This is the transcript of a talk Martin Jacques gave at a Forum organised by China Daily at the G20 in Osaka on 25 June 2019.
There is no point in building castles in the air. We must live in the here and now. I am sure the great majority of us wish we were not where we are. We would prefer that the era, beginning in the late 1970s, of globalisation and multilateralism, and that was characterised by relative stability and cooperation in the relationship between the US and China, was still in place. It is not. And it will not return for a very long time. The reason for the breakdown in that old order is profound, as is invariably the case with great historical shifts. We need to understand the causes.
The period between the late 1970s and 2016 was marked by three underlying features: a new phase of globalisation, the hegemony of neo-liberalism in the West, and a stable modus vivendi between China and the United States. Two things served to undermine this era, one was an event, the other a much longer-term process. The event was the Western financial crisis in 2007-8, the worst since the 1930s. It fatally wounded neo-liberalism in the West, led to many years of supine economic growth, a stagnation in living standards in most Western countries and a backlash against globalisation. The result was the undermining of the authority and credibility of Western governing elites and the governing institutions, together with the rise of anti-establishment populism. In the United States it created the conditions for the rise of Trump and a profound shift in US policy both domestically and internationally.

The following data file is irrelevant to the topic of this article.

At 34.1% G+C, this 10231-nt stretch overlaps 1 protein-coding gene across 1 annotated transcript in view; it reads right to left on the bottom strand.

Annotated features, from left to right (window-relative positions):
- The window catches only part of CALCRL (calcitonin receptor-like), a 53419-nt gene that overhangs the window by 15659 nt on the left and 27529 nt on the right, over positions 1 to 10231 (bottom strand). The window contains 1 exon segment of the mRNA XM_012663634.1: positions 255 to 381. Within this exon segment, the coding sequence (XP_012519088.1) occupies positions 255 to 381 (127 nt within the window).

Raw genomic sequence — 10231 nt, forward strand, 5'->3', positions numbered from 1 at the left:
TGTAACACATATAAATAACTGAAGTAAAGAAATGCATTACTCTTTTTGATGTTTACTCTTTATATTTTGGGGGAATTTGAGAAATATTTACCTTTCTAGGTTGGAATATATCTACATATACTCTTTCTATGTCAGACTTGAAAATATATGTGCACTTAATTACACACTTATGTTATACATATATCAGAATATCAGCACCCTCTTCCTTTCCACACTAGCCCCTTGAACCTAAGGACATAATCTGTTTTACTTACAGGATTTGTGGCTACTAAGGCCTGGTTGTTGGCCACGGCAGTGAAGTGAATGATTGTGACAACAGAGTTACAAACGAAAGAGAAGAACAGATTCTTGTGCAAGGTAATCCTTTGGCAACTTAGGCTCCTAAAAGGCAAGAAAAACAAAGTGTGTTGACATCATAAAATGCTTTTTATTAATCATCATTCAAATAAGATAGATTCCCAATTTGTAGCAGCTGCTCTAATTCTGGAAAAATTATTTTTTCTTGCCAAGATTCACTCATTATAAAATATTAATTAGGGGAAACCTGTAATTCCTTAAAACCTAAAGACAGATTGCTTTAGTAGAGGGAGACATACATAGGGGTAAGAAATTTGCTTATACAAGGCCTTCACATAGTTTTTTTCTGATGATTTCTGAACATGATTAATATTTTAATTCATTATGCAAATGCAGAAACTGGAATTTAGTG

The longer-term process I referred to concerned the changing balance of power between China and the United States. In the late 1970s the Chinese economy was tiny compared with the US. Furthermore, the US believed that unless China became a western-style country, with a western-style political system, its modernisation would prove unsustainable. And likewise it never imagined that the Chinese economy would ever come to rival the size of the US economy. After the financial crisis the US slowly began to realise that on both counts it was profoundly mistaken: China was no longer a relatively insignificant junior partner, but now a peer competitor, and China’s political system was far more robust than it had assumed. This dawning realisation persuaded the US establishment that China’s rise had to be resisted, at a minimum slowed. While Trump was the initiator of this turn against China, it is important to recognise that it has widespread bipartisan support.
The Trump administration is seeking to reverse the norms of the previous era from the late 1970s until 2016: to weaken globalisation, undermine global trade by embracing protectionism, displace multilateralism in favour of US power, sideline the WTO, and wound China through the imposition of tariffs and the introduction of sanctions against its tech industries, most notably Huawei. It is a sobering reminder that history never travels indefinitely in one direction. In 1914 it was generally believed that the trend towards globalisation that had dominated the period after 1870 was irreversible: they were wrong. The world was soon to be ravaged by two world wars, protectionism, the division of the world into autarchic economic blocs, and the worst-ever economic crisis. The world can go backwards as well as forwards. Trump’s economic policy is a reversion to the nationalistic and isolationist thinking that informed US policy in the nineteenth century and in the twentieth century prior to the Second World War. It is now America’s response to its declining position in the world and the fear that its dominant position would be usurped by China.